Alyssa Milano's Big Book of Baseball

Baseball and Alyssa Milano have been linked for a long time. She broke into America's consciousness with a role on "Who's The Boss?" where she played Samantha Micelli, daughter of Tony Micelli. Tony, before becoming a maid, played for the St. Louis Cardinals. Some say that girls look for men like their fathers when in their relationships, and Milano certainly has tried to find versions of her fictional papa.

She's dated a handful of pitchers in her time, and unlike Susan Sarandon in "Bull Durham," her charms seem to have a chilling effect on their careers. Brad Penny's fared the best of her beaus, although he can't seem to completely shake the injury bug that led him to sign with Boston for peanuts. Carl Pavano and Barry Zito, on the other hand, have self-destructed and may not be too far from taking up an apron and going to work in Connecticut themselves.

What's Milano's role in all this? We may find out in a book that's due out in a couple of weeks. Milano's written a book about her love for baseball.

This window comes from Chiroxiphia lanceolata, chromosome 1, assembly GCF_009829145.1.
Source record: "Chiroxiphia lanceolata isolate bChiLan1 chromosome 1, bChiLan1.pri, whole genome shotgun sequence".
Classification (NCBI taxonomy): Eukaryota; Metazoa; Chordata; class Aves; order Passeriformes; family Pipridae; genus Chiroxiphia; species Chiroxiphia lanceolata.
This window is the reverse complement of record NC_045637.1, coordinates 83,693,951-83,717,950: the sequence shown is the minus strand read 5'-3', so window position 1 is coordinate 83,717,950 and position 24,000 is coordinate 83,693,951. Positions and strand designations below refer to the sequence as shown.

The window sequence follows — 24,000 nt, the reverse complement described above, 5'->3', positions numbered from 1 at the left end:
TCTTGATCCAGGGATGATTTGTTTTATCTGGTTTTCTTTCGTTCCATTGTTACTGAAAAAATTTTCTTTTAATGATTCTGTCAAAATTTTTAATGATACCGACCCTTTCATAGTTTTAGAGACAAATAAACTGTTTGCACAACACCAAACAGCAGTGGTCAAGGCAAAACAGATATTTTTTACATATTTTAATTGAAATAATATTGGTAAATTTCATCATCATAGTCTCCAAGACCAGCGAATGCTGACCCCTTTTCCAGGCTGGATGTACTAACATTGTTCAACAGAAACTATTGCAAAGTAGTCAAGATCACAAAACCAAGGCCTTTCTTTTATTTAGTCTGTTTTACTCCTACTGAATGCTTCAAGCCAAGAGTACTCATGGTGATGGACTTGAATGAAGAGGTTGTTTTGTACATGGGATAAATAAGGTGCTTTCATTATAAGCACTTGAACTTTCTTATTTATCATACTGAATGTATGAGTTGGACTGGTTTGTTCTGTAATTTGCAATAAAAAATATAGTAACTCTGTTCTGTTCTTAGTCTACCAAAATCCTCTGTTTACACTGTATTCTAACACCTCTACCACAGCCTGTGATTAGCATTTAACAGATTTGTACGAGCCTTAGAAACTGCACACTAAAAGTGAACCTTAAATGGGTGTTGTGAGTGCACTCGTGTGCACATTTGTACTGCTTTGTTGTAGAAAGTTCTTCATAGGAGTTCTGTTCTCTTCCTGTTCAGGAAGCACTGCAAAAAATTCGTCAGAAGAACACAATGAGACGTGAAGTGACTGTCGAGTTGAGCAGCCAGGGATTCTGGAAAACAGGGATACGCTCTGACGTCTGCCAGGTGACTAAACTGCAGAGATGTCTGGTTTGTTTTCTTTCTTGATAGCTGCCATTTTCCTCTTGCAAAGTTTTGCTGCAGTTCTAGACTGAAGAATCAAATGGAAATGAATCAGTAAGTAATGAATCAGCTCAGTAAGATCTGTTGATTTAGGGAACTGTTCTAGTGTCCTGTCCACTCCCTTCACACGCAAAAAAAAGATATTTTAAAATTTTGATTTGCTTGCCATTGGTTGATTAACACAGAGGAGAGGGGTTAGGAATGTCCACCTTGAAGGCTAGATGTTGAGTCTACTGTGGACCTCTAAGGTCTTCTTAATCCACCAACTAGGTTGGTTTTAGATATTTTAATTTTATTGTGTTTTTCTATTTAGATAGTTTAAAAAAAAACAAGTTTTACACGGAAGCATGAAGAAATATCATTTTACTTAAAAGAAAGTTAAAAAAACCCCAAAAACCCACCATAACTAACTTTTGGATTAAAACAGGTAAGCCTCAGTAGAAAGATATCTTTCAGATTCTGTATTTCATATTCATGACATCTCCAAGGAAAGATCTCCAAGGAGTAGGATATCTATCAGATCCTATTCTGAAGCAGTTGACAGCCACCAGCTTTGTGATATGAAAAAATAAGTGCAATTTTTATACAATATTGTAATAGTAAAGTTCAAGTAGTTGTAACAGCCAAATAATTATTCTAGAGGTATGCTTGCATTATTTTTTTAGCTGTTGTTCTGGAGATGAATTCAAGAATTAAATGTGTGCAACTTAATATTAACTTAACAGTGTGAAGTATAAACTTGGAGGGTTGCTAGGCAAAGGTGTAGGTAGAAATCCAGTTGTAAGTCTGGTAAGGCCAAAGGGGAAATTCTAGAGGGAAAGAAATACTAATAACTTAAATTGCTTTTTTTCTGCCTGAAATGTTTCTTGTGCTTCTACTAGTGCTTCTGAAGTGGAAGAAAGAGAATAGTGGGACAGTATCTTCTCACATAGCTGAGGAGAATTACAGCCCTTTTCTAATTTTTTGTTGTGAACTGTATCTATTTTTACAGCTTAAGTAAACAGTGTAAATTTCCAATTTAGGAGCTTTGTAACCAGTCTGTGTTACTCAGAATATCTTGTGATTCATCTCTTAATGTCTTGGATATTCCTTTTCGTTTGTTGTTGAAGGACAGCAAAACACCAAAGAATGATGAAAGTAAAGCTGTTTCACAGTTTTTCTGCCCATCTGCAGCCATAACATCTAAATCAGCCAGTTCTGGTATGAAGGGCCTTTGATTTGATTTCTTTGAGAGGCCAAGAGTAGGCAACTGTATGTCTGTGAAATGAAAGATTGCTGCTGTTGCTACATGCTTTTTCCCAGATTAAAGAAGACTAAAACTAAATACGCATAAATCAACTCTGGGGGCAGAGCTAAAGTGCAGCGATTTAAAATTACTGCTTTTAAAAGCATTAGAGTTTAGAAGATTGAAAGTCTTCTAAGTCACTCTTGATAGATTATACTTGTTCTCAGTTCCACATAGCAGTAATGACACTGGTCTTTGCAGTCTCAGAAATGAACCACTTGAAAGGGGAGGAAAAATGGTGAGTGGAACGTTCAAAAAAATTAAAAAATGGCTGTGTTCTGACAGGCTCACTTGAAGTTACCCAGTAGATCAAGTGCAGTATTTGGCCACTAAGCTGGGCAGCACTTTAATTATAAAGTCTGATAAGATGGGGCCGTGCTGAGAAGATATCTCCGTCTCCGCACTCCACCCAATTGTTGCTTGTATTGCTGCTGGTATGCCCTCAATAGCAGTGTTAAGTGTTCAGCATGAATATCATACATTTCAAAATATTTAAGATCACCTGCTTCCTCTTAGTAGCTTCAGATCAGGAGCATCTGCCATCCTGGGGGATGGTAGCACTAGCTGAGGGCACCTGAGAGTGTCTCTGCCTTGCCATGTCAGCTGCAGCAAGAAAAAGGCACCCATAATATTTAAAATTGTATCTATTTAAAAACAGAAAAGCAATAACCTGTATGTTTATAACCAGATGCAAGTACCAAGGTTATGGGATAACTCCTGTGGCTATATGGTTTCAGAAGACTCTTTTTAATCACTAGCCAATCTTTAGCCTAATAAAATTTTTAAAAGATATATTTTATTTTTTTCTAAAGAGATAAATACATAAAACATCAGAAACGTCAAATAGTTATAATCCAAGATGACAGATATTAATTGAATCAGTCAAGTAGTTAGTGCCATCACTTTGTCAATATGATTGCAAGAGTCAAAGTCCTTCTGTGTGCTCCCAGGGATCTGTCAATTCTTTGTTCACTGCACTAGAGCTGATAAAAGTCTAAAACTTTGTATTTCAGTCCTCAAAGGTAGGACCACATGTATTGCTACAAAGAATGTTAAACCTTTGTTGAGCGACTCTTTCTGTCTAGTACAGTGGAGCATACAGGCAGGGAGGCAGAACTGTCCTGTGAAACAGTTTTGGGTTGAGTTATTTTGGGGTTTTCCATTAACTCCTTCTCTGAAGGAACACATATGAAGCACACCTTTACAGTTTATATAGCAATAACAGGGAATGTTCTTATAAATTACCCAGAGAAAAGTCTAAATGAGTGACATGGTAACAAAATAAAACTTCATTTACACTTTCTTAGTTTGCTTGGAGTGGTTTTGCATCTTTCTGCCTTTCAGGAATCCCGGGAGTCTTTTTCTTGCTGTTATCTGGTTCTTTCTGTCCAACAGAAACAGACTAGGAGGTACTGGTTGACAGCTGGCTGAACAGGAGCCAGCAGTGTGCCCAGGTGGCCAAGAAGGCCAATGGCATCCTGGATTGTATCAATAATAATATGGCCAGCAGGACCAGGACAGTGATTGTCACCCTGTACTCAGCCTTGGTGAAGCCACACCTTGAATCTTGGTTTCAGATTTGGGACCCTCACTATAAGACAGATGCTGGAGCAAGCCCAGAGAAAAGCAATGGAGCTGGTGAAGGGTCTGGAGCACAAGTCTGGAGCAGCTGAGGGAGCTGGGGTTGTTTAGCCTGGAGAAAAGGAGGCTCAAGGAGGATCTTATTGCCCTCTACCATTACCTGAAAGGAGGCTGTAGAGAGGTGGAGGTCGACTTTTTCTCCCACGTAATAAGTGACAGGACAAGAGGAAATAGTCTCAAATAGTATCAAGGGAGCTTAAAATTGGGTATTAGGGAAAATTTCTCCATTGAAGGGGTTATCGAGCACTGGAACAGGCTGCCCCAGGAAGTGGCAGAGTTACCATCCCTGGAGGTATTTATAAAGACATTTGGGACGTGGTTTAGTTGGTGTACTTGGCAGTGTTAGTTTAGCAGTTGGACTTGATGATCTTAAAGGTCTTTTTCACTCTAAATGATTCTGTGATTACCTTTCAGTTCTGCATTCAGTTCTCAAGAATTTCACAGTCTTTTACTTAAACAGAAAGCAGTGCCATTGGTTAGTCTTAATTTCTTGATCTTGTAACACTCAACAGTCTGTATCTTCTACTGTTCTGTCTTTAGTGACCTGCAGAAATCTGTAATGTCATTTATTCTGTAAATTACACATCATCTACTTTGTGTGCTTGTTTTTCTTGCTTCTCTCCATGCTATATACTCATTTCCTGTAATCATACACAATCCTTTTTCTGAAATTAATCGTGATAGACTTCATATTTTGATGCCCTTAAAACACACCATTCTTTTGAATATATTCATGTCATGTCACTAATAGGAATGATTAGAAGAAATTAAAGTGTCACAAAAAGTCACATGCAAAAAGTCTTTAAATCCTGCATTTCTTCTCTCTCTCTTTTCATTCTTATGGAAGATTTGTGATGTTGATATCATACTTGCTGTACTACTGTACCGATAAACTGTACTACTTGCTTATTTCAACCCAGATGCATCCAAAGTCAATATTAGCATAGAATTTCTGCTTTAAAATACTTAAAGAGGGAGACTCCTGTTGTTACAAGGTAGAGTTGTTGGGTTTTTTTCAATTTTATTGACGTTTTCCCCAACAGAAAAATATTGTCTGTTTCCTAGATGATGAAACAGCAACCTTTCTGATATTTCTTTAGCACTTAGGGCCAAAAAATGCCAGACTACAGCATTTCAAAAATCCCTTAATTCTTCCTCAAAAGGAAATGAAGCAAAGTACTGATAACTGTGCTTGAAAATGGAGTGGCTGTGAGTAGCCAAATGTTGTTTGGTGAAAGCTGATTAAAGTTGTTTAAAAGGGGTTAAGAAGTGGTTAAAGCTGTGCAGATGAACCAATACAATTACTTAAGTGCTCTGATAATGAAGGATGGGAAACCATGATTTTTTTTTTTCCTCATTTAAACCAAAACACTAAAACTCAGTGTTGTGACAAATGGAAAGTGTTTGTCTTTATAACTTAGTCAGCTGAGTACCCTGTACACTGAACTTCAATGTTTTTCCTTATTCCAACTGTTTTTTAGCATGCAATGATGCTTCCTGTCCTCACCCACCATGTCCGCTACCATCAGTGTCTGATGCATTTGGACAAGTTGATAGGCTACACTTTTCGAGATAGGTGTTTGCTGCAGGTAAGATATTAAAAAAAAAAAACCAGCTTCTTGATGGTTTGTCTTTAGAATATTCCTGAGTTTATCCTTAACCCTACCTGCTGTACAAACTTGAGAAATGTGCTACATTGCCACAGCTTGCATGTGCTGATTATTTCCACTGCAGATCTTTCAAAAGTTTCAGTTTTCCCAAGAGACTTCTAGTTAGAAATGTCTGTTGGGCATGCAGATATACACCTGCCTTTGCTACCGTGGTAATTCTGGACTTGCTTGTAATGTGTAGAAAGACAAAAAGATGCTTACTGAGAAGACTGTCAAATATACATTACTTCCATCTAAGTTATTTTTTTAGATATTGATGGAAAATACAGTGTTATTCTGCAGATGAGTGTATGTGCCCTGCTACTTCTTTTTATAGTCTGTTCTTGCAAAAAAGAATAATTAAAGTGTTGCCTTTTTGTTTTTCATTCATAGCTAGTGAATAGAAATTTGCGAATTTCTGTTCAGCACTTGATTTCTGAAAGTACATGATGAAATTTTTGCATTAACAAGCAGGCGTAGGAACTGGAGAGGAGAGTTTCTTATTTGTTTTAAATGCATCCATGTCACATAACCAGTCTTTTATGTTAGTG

Throughout all the shifts in Alyssa's life—the madness of growing up a child star, having to navigate life's most awkward phases in front of the cameras—baseball has been her one constant, a distraction that was always welcome. Whether you're already a fan or you need some convincing, "Safe at Home" makes a compelling case for why baseball is and always will be America's game. The end result is a unique and unexpected book that is equal parts memoir, manifesto, and love letter to our national pastime.

Craig Calcaterra of Shysterball recommends that lawyers for the Yankees and Giants read the book closely to find some actionable offense that might recoup some money they've wasted on Pavano and Zito. Perhaps she had them breathing out of the wrong eyelid or engaging in carnal acts that left them too exhausted to throw good games.

The noted author Joe Torre's written the foreward, so we may learn that A-Rod used to obsessively watch reruns of "Charmed" when he wasn't stalking Derek Jeter and Milano promises to share her thoughts on steroids in baseball. Barry Bonds' privates may not be admissable in court, let's hope that the intimate details of Penny, Pavano and Zito are also left to the imagination.  

Josh Alper is a writer living in New York City and is a contributor to and in addition to his duties for

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